Kole Calhoun/Photo courtesy of Los Angeles Angels
– This was the third game in a row Kole Calhoun did something significant. He hit home runs off Zack Greinke on Monday and Clayton Kershaw on Tuesday. Then in this one he doubled to open the bottom of the eighth inning with the game tied 2-2. Calhoun went to third on the play on an error by Dodgers right-fielder Andre Ethier, then scored what proved to be the winning run on a single by Albert Pujols. Calhoun had seven home runs and 11 RBIs in August, but batted just .205. Calhoun is batting .400 with three home runs and six RBIs so far in September.
– Pujols’ big hit was significant because he is playing hurt right now – sore foot and sore knee – and because he is hitting just .235 with runners in scoring position this season, and that average includes a recent resurgence in that regard.
– Huge, huge performance by starter Garrett Richards. His team needed a victory about as badly as they have all season, and he came through with 7 2/3 innings of four-hit ball. He allowed just two runs and struck out 11.
– Huston Street’s 33rd save kept him one behind American League leader Brad Boxberger of Tampa Bay. The Major League Baseball leader is Mark Melancon of the Pittsburgh Pirates. He has 44.
– The third-place Angels (70-69) remained 5 1/2 games behind first-place Houston in the AL West. But they did pick up a game on Texas, which is holding down the second wild-card spot. The Angels are now within 3 1/2 games of the Rangers. However, the Angels also must contend with Minnesota, which is 1 1/2 games behind Texas and two games up on the Angels. The Angels have 23 games remaining, the Rangers 24 and the Twins 23.
Mike Trout/Photo courtesy of Los Angeles Angels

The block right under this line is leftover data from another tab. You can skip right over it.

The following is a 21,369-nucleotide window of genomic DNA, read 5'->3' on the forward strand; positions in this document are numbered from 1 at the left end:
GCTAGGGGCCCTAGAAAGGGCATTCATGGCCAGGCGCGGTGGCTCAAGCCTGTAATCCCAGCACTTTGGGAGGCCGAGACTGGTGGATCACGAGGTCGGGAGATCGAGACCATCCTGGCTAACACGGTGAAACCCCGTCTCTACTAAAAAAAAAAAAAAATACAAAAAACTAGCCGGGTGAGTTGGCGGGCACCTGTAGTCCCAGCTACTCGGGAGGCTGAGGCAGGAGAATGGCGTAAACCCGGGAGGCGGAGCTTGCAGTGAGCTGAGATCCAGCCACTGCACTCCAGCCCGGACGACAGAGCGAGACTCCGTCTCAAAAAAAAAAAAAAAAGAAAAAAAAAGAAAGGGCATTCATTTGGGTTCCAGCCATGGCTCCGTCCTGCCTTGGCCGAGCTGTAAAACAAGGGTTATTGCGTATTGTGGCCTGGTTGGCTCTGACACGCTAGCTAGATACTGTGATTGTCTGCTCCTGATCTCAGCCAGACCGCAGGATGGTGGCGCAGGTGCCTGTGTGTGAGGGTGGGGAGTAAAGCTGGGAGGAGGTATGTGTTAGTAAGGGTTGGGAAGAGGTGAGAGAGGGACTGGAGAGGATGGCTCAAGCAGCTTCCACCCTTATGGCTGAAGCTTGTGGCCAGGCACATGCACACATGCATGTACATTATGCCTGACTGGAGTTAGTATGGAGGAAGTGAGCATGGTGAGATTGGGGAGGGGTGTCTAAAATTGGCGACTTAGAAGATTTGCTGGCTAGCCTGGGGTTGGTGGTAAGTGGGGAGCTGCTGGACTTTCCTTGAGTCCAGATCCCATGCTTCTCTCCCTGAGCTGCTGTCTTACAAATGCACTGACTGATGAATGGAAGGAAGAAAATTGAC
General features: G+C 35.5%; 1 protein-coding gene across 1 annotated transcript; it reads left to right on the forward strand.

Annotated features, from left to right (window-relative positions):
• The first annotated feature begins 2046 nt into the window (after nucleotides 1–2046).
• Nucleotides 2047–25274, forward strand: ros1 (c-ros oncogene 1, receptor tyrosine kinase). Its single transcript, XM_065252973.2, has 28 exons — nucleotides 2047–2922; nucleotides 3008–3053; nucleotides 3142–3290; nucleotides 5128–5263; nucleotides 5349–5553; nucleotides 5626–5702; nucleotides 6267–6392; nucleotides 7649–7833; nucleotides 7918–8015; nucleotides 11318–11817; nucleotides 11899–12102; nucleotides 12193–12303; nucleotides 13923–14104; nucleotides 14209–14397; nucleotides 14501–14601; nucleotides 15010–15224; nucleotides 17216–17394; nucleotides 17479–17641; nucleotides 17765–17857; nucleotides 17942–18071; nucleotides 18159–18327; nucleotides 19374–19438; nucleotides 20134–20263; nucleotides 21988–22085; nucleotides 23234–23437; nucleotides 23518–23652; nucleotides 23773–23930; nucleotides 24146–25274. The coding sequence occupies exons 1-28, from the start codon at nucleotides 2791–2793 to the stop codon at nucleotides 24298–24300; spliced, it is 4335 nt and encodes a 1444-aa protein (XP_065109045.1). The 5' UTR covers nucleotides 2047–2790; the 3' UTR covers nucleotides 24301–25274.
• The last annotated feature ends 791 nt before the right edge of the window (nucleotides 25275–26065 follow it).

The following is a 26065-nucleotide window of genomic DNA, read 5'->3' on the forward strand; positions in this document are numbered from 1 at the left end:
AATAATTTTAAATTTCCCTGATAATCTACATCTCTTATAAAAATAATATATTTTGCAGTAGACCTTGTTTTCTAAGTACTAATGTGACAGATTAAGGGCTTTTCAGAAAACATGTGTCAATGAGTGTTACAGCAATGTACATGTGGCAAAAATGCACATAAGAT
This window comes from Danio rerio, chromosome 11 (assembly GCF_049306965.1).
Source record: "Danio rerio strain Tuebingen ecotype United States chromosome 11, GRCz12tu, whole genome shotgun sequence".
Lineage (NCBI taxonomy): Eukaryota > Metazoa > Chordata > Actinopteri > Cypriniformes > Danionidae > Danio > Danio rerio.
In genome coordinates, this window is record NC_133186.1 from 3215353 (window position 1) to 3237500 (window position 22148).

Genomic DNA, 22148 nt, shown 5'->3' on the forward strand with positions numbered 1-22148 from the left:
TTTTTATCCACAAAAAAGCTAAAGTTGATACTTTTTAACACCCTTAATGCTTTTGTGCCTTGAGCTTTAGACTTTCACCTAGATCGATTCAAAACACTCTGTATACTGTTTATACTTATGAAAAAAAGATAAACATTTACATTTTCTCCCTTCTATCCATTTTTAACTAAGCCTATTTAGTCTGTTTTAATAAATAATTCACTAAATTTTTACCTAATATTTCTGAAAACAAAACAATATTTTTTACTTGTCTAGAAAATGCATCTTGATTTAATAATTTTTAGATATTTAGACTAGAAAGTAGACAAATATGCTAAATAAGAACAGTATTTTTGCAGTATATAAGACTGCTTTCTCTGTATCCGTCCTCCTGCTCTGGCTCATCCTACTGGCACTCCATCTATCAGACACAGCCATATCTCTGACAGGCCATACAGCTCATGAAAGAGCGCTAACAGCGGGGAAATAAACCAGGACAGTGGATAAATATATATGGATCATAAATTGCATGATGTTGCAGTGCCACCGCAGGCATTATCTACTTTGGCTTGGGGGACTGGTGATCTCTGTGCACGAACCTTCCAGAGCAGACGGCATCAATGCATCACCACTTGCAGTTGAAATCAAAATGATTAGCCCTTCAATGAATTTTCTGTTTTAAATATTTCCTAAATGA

Mike Trout on Tuesday night was named Most Valuable Player of the All-Star game for the second consecutive season, becoming the first player to accomplish that.
Trout went 1-for-3 with a home run, a walk and two runs scored to help the American League to a 6-3 victory over the National League.
Trout became the first player in 38 years to lead off the All-Star game with a home run when he smacked one over the right-field fence off Dodgers right-hander Zack Greinke.
It was nice to see the Angels’ defense get a little love today – OK, a lot of love – in MLB.com’s rankings of the majors’ 10 best defenses. The Angels led the pack, ahead of the Rays (2), Reds (3), Nationals (4), Giants (5), Rangers (6), Padres (7), Braves (8), Orioles (9) and A’s (10).
The outfield of Mike Trout, Peter Bourjos and Josh Hamilton has already been mentioned as one of the best in recent memory. The Angels’ worst defensive infielder is second baseman Howie Kendrick, but he’s considered average by some metrics (notably range factor) and managed to lead the league in fielding percentage in 2011.
It’ll be interesting to see what happens now that the Angels have overhauled their pitching staff. Righty Joe Blanton and lefty Jason Vargas are contact pitchers, certainly more than Dan Haren and Zack Greinke. Will the Angels’ defense help their effectiveness? That was part of the thinking in both acquisitions – we’ll see if it matches up with reality.
If there’s a fly in the ointment, it’s that Hamilton had a major off-year in the field in 2012. His ultimate zone rating – designed to account for a fielder’s ability to prevent runs with his arm, range, double plays and “errorlessness” (for lack of a better word) – was a woeful -12.6. That was mostly a result of his play in center field, however, and moving to right field could be the cure to what ails him.
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